Langston Hughes wrote during the Harlem Renaissance period (1920s). Given his work extended past the 1920s, he has been associated with both the Modern and Post-Colonial periods as well.
That said, a realistic play (like Hughes' Mullato:A Play of the Deep South) needs to adhere to how things really were. Realists, the writers who emerged after the Romantics, desired to show life as it was. Realists created common characters, living in common places, dealing with common problems. Although not a Realist, Hughes' play most certainly contains characteristics typical of the Realist text.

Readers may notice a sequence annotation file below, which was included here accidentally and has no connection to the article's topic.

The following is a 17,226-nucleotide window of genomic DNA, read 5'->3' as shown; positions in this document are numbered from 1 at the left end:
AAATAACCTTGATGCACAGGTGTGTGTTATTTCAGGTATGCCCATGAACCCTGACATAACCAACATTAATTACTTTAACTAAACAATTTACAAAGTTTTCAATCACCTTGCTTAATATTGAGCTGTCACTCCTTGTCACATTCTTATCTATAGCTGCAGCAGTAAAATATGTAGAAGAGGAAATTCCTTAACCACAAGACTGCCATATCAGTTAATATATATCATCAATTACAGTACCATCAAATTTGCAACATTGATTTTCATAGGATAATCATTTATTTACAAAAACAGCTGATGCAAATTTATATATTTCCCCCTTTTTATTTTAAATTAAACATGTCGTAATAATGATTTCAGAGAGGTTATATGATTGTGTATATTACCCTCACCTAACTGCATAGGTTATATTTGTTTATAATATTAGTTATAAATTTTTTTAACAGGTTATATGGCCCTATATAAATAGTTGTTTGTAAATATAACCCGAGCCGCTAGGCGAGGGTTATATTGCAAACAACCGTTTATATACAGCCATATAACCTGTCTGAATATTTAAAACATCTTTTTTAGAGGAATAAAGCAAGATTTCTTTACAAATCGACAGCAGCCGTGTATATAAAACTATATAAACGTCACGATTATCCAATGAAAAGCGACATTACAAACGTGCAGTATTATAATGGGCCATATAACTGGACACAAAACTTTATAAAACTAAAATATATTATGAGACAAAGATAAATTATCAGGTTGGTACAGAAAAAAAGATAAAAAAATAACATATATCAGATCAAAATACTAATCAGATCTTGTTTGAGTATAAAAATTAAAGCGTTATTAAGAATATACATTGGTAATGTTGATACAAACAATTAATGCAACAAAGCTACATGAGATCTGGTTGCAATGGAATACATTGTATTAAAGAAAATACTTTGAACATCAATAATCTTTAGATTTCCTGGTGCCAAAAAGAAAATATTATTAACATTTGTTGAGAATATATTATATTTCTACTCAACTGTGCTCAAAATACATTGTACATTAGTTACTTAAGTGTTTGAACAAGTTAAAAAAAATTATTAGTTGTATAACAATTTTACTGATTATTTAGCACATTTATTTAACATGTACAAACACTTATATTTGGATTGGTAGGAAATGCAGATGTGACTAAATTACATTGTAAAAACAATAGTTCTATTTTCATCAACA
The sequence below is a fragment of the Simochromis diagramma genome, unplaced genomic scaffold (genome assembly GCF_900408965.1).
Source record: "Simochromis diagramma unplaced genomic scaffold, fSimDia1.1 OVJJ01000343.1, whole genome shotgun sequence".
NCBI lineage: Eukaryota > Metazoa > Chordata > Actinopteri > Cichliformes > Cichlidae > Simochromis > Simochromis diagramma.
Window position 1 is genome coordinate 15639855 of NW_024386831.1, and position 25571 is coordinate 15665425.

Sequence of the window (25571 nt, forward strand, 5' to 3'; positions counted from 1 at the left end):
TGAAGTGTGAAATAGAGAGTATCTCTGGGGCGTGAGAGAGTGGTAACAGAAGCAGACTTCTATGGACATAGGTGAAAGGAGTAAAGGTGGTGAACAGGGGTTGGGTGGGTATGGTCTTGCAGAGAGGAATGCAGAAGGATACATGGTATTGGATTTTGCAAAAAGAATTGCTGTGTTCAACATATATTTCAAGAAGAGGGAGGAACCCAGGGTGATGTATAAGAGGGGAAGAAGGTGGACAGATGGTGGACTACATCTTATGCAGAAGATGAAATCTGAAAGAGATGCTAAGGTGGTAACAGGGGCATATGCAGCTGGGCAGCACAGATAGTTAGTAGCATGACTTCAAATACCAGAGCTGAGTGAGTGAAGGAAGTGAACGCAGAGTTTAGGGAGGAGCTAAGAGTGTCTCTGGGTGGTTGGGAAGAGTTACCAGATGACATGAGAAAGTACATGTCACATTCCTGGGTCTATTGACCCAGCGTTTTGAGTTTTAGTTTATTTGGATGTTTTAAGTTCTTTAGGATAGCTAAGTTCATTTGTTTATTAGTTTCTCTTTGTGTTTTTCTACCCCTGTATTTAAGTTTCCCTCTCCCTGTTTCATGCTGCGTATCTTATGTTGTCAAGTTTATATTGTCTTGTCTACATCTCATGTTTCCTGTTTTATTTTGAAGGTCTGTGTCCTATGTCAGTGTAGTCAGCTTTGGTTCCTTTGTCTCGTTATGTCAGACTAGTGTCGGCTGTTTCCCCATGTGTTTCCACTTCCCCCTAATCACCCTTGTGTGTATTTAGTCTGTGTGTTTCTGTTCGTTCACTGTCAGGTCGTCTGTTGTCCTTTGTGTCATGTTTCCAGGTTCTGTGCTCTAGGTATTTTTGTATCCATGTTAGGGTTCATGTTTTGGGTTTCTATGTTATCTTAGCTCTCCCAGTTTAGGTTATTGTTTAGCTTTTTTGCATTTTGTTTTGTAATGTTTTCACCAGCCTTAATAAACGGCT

The play depicts the life of a plantation owner, Colonel Thomas Norwood and his brood of mulatto children (mothered by his housekeeper Cora). The setting of the play takes place on Norwood's plantation (a typical scene for the South). That said, the dilemma that Norwood finds himself in (the idea of marrying a white woman instead of continually sleeping with Cora). The idea of how others would look at Norwood, if he does not marry, is very important to him.
That said, without the realistic issues presented in the play, it would not speak to the actual customs and ideologies of the time. Hughes would, in essence, lose his influence and impact on African American literature. Given the racism and discrimination seen in the play, the setting of Mulatto is of the utmost importance (regarding realism).